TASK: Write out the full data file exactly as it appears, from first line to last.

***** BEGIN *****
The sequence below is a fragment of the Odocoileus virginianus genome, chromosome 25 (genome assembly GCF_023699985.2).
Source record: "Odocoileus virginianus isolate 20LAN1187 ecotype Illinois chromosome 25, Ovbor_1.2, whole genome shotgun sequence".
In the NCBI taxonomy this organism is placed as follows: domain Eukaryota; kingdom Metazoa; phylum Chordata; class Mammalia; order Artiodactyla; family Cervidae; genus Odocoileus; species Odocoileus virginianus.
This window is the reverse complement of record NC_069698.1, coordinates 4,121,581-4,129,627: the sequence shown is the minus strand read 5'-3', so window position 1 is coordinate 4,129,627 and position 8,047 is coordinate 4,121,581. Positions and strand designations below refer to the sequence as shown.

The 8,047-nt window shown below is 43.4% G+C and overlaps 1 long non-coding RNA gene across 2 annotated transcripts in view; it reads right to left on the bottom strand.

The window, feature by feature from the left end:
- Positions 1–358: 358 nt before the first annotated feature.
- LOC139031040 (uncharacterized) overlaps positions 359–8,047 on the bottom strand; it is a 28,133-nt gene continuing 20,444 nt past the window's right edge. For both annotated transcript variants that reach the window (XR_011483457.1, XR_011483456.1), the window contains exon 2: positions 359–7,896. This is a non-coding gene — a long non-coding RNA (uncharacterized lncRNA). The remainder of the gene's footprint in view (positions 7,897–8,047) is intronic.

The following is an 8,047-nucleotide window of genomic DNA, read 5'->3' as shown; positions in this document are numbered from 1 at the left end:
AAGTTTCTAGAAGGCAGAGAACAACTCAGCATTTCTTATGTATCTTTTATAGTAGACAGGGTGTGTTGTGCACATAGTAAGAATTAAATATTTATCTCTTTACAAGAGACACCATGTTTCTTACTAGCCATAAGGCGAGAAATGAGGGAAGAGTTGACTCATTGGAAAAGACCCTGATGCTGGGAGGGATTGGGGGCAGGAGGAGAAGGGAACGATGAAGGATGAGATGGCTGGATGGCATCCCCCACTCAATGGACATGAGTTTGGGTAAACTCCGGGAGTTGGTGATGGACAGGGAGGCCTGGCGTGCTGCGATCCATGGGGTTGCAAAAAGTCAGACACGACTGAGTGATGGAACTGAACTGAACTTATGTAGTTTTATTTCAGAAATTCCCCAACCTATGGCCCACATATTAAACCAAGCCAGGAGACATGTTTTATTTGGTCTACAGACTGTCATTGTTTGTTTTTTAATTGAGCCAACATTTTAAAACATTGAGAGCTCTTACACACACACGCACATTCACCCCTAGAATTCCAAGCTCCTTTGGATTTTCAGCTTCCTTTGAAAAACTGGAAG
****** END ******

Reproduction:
The sequence below is a fragment of the Odocoileus virginianus genome, chromosome 25 (genome assembly GCF_023699985.2).
Source record: "Odocoileus virginianus isolate 20LAN1187 ecotype Illinois chromosome 25, Ovbor_1.2, whole genome shotgun sequence".
In the NCBI taxonomy this organism is placed as follows: domain Eukaryota; kingdom Metazoa; phylum Chordata; class Mammalia; order Artiodactyla; family Cervidae; genus Odocoileus; species Odocoileus virginianus.
This window is the reverse complement of record NC_069698.1, coordinates 4,121,581-4,129,627: the sequence shown is the minus strand read 5'-3', so window position 1 is coordinate 4,129,627 and position 8,047 is coordinate 4,121,581. Positions and strand designations below refer to the sequence as shown.

The 8,047-nt window shown below is 43.4% G+C and overlaps 1 long non-coding RNA gene across 2 annotated transcripts in view; it reads right to left on the bottom strand.

The window, feature by feature from the left end:
- Positions 1–358: 358 nt before the first annotated feature.
- LOC139031040 (uncharacterized) overlaps positions 359–8,047 on the bottom strand; it is a 28,133-nt gene continuing 20,444 nt past the window's right edge. For both annotated transcript variants that reach the window (XR_011483457.1, XR_011483456.1), the window contains exon 2: positions 359–7,896. This is a non-coding gene — a long non-coding RNA (uncharacterized lncRNA). The remainder of the gene's footprint in view (positions 7,897–8,047) is intronic.

The following is an 8,047-nucleotide window of genomic DNA, read 5'->3' as shown; positions in this document are numbered from 1 at the left end:
AAGTTTCTAGAAGGCAGAGAACAACTCAGCATTTCTTATGTATCTTTTATAGTAGACAGGGTGTGTTGTGCACATAGTAAGAATTAAATATTTATCTCTTTACAAGAGACACCATGTTTCTTACTAGCCATAAGGCGAGAAATGAGGGAAGAGTTGACTCATTGGAAAAGACCCTGATGCTGGGAGGGATTGGGGGCAGGAGGAGAAGGGAACGATGAAGGATGAGATGGCTGGATGGCATCCCCCACTCAATGGACATGAGTTTGGGTAAACTCCGGGAGTTGGTGATGGACAGGGAGGCCTGGCGTGCTGCGATCCATGGGGTTGCAAAAAGTCAGACACGACTGAGTGATGGAACTGAACTGAACTTATGTAGTTTTATTTCAGAAATTCCCCAACCTATGGCCCACATATTAAACCAAGCCAGGAGACATGTTTTATTTGGTCTACAGACTGTCATTGTTTGTTTTTTAATTGAGCCAACATTTTAAAACATTGAGAGCTCTTACACACACACGCACATTCACCCCTAGAATTCCAAGCTCCTTTGGATTTTCAGCTTCCTTTGAAAAACTGGAAG